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Vertical curves minimum alg. diff.

Vertical curves minimum alg. diff.

Vertical curves minimum alg. diff.


I have heard that a minimum algebraic difference in vertical grades of 0.50 requires no vertical curve to be designed. Is this true? Does anybody know where can I find a reference about this?


RE: Vertical curves minimum alg. diff.


I believe that this depends upon where your are working.  Here in Loveland, CO. they define a maximum algebraic difference befor a curve is needed, not a minimum.  As stated in the "Larimer County Urban Area Street Standards" adopted January 2, 2001 in Chapter 7.4.1.B.

2. Grade Breaks:
"No single point grade break shall exceed 0.40 percent."

3. Requirements for Using Vertical Curves:
"Vertical curves are required for grade changes that exceed 1.0 percent.  Both centerlines and the curb and gutter flowlines shall be designed with vertical curves to meet the requirements of Standard Drawings 7-17 and 7-18.  A series of grade breaks may be used in lieu of a specified vertical curve as long as the series of breaks meet the vertical curve criteria in the Standards for the design speed.  K-values for design shall conform to Table 7-3 or Table 7-4.

"In sag curves on flow line, the minimum grade requirement shall override the slope within the vertical curve."

What happens between 0.4% and 1.0%?  I don't really know but that's how it's written.  Now, aren't you glad you don't work in Larimer County?


RE: Vertical curves minimum alg. diff.


Thanks for your response, Brian. I am currently working at El Paso, Texas, but I haven't found an AASHTO reference where it actually says that. I would like to count on that because many projects we do rely on it.

I wouldn't hurt if this reference is available no matter what our logic says that that the curve derived from this small difference is going to be a very flat one.



RE: Vertical curves minimum alg. diff.

Depends on where you are, for example we use 1% at Ramp intersections, paved aproaches are on the order of 5%.  I think you need to explain your situation.  I can't really think of a situation where you could not use a vertical curve if you wanted to.

RE: Vertical curves minimum alg. diff.

Hi, wolfhnd:

I mostly do street horizontal and vertical alignment design. However, I heard from a teacher that a algebraic difference of more than 0.5% is required to design a vertical curve. Does this apply to highway design? Do you know of a reference about this issue?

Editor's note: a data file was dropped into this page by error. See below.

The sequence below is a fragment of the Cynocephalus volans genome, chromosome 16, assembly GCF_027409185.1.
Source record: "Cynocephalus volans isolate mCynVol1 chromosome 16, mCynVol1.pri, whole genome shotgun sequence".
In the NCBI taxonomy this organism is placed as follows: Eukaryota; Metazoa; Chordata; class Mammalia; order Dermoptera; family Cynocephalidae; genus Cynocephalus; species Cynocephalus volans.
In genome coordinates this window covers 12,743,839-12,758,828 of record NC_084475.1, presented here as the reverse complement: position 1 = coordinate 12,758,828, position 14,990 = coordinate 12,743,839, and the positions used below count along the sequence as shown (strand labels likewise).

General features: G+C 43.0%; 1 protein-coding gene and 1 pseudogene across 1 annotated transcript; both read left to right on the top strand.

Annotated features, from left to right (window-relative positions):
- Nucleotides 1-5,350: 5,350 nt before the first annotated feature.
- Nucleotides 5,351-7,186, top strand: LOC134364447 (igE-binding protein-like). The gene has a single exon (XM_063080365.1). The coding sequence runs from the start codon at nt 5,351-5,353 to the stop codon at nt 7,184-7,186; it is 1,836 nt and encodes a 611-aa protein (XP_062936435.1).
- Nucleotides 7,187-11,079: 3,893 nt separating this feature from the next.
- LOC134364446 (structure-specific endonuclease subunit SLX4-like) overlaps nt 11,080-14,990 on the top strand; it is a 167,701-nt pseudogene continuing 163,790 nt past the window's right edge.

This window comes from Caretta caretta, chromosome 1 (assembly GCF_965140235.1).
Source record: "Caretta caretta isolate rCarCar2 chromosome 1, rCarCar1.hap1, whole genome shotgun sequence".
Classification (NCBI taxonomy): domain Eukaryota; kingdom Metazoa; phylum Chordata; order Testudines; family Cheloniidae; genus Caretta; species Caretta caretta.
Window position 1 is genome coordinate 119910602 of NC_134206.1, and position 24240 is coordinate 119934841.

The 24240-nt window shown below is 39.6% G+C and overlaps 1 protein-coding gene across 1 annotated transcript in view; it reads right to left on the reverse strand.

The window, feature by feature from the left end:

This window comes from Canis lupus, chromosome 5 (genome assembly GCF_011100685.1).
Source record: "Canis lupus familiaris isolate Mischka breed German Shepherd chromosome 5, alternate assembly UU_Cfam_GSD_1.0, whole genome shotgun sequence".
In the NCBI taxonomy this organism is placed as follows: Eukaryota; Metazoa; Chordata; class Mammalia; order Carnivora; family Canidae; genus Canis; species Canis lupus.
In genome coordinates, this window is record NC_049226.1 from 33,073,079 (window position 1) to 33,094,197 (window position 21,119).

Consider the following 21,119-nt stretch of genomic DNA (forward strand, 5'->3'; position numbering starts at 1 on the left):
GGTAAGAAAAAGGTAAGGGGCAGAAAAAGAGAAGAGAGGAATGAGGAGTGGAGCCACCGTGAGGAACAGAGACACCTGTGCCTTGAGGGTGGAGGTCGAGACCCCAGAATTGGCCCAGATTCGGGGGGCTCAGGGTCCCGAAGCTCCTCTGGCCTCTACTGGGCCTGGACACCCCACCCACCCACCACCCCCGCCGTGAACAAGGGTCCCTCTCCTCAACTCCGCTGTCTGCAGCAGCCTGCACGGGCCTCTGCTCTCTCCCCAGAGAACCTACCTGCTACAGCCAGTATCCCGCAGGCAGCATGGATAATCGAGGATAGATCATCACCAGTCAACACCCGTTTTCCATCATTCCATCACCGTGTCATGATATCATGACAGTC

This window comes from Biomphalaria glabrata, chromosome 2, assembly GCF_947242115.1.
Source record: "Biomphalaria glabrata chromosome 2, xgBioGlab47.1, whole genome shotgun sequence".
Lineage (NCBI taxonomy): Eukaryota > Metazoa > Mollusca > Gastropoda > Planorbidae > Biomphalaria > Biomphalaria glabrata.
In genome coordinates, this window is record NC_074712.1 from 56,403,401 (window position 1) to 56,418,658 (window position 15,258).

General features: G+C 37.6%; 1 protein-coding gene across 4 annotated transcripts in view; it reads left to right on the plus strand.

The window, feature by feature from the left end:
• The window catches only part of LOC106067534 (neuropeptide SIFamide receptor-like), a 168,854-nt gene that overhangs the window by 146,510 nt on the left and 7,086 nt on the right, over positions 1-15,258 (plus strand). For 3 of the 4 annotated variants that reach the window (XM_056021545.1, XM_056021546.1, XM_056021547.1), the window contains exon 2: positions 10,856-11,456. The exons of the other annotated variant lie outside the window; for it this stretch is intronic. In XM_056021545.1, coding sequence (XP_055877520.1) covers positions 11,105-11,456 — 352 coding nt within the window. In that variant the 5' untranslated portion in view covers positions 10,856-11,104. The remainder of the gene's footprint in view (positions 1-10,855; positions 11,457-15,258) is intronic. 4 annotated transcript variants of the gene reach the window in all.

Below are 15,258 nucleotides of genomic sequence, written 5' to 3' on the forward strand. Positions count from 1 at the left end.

Thank you,


RE: Vertical curves minimum alg. diff.

The crown in most highways is a break over of 4% that should give you a good feel for what we are talking about.  I can check our manuals but I don't think that you need to worry about a 0.5% change in grade.  I have been designing highways for years and have never had the call to use a change of grade Of less than maybe 1%.  At speeds under 45 mph you can get away with alot more.

RE: Vertical curves minimum alg. diff.

Good question.  I am in the lowcountry and typically have .5% grades.  In ITE's Guidelines for Urban Major Street Design (Chapter 6 Grades, pages 23-26) discusses minimum slope or max K (rate of vertical curvature) for crest is 143 and the same for sag locations.  And in all cases the minimum length vertical curve is approximately taken as three times the design speed (in MPH).

Our state (South Carolina) DOT has a design manual that gives min and desirable k values for Stopping SD, Passing SD, and Decision SD. And for drainage purposes a max k = 167 for curbed pavments.

I would love some field experienced person to back this up due to my growing skepticism of handed down practices that don't have the testing behind them.  I do have a problem with trust.

RE: Vertical curves minimum alg. diff.

0.5% grade change is not noticable unless there are distinct straight lines that highlight the change, eg kerbs and footpaths over long lengths. I regularly work with road grades of 0.33% and don't have any problems with 0.50% grade changes.

For example if you have an incoming grade of 1% and an outgoing grade of 1.5%  and apply a vertical curve of say 20m length, then the resultant shift in elevation at the mid point is only 0.008m above the grade IP. Which is 0.10m above the start point and 0.15m to the end point. In a practical sense a grader operator will not get the accuracy required to construct this given that most tolerances are +-0.010m.

Even if your VC was to be a reasonable length of say 100m then the respective increase in shift of elevation is still relatively small compared to the overall look and would not be noticable. So from a practical point of view it is simply not worth designing a VC for a grade change of 0.50%.


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